"Under questioning, Tenet added that the information in the NIE had not been independently verified by an operative responsible to the United States. In fact, no such person was inside Iraq. Most of the alleged intelligence came from Iraqi exiles or third countries, all of which had an interest in the United States' removing Hussein, by force if necessary." (Note by jw: Who do you suppose those "third countries" were that were fanning the flames of war?)

"The American people needed to know these reservations, and I requested that an unclassified, public version of the NIE be prepared. On Oct. 4, Tenet presented a 25-page document titled 'Iraq's Weapons of Mass Destruction Programs.' It represented an unqualified case that Hussein possessed them, avoided a discussion of whether he had the will to use them and omitted the dissenting opinions contained in the classified version. Its conclusions, such as "If Baghdad acquired sufficient weapons-grade fissile material from abroad, it could make a nuclear weapon within a year," underscored the White House's claim that exactly such material was being provided from Africa to Iraq."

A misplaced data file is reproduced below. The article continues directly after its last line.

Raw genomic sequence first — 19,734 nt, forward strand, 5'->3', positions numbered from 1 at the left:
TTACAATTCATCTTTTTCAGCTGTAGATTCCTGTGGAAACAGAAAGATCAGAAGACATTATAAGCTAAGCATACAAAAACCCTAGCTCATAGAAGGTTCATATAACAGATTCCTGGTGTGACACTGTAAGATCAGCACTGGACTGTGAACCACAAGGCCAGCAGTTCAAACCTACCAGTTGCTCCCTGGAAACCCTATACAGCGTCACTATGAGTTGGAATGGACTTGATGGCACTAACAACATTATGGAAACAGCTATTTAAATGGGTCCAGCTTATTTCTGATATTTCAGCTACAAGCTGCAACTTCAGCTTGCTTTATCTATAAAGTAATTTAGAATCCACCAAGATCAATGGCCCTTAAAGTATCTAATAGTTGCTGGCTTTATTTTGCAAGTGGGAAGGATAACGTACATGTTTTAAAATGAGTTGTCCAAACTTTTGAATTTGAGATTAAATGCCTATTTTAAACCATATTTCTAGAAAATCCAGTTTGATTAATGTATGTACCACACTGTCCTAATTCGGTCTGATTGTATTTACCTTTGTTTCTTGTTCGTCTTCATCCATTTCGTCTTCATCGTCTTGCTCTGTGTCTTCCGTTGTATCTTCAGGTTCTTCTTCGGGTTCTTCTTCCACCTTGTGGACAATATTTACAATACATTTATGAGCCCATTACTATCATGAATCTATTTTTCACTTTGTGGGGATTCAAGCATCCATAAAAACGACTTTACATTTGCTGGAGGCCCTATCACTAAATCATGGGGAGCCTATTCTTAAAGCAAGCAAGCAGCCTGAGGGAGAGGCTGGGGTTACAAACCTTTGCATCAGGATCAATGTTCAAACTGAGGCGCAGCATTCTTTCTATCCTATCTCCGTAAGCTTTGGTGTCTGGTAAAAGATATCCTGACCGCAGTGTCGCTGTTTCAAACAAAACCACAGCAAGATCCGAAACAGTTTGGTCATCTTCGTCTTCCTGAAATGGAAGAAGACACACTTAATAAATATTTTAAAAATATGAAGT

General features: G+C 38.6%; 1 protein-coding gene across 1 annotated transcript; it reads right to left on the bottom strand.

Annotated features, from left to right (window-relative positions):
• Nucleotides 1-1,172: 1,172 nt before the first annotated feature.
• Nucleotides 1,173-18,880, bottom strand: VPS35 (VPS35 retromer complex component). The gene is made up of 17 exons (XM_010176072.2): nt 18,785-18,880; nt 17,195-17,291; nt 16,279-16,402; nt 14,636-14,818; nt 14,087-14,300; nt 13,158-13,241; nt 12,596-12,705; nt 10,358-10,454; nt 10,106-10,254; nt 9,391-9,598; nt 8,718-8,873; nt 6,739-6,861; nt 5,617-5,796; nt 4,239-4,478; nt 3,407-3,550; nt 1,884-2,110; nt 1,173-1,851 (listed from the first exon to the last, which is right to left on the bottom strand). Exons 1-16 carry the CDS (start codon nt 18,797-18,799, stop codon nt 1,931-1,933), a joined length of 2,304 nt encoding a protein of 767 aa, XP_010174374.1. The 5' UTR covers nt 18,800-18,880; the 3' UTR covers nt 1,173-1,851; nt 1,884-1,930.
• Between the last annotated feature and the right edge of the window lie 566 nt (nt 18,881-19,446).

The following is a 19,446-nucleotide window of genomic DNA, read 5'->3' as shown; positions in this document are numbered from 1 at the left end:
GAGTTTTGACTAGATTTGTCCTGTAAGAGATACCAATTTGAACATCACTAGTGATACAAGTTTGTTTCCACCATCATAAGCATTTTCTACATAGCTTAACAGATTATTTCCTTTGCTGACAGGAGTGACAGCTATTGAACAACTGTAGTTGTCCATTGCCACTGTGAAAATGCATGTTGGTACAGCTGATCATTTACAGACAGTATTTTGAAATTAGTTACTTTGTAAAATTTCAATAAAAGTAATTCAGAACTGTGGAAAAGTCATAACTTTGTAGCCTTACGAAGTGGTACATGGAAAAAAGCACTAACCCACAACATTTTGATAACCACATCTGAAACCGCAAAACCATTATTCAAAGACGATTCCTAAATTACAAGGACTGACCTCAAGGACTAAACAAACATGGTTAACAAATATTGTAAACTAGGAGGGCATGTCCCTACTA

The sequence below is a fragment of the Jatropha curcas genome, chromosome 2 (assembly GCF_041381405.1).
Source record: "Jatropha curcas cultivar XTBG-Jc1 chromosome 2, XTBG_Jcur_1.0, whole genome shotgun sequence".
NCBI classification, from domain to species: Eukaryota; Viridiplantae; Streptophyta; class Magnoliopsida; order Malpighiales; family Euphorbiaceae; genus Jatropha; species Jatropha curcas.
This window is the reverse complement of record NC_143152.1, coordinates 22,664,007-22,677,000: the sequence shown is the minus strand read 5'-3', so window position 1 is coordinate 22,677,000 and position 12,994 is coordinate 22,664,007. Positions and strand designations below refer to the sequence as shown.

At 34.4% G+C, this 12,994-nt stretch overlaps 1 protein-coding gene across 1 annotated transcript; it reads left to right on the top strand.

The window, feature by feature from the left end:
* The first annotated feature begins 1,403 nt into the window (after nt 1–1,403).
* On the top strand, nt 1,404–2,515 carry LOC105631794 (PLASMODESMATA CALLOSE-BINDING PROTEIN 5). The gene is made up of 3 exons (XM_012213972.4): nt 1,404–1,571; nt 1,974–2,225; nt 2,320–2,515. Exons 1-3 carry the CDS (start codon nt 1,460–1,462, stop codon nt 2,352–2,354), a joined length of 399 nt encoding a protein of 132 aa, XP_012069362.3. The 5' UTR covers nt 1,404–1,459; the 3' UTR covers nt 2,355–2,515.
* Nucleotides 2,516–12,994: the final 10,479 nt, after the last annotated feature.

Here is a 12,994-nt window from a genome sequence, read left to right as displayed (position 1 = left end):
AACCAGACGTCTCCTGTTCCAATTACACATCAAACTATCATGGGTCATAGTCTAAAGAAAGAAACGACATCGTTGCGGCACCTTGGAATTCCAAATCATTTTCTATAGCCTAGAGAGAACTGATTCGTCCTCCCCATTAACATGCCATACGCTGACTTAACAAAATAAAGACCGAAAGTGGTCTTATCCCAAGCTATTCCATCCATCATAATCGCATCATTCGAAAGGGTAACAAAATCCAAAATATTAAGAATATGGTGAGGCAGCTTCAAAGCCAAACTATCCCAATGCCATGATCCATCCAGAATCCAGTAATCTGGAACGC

"From my advantaged position, I had earlier concluded that a war with Iraq would be a distraction from the successful and expeditious completion of our aims in Afghanistan. Now I had come to question whether the White House was telling the truth -- or even had an interest in knowing the truth."

"On Oct. 11, I voted no on the resolution to give the president authority to go to war against Iraq. I was able to apply caveat emptor. Most of my colleagues could not."

Do I know you, RC? I did

Do I know you, RC?

I did vote, just not for the guy who won. Thanks for assuming I didn't, though. I'll just assume that you don't wear pants.

You should really start wearing pants, RC.

Also, I don't understand how someone getting elected means that they automatically make the right choices.

You son of a %$!@#!

You son of a %$!@#!

Hey, dude. No wonder we can't get along, har.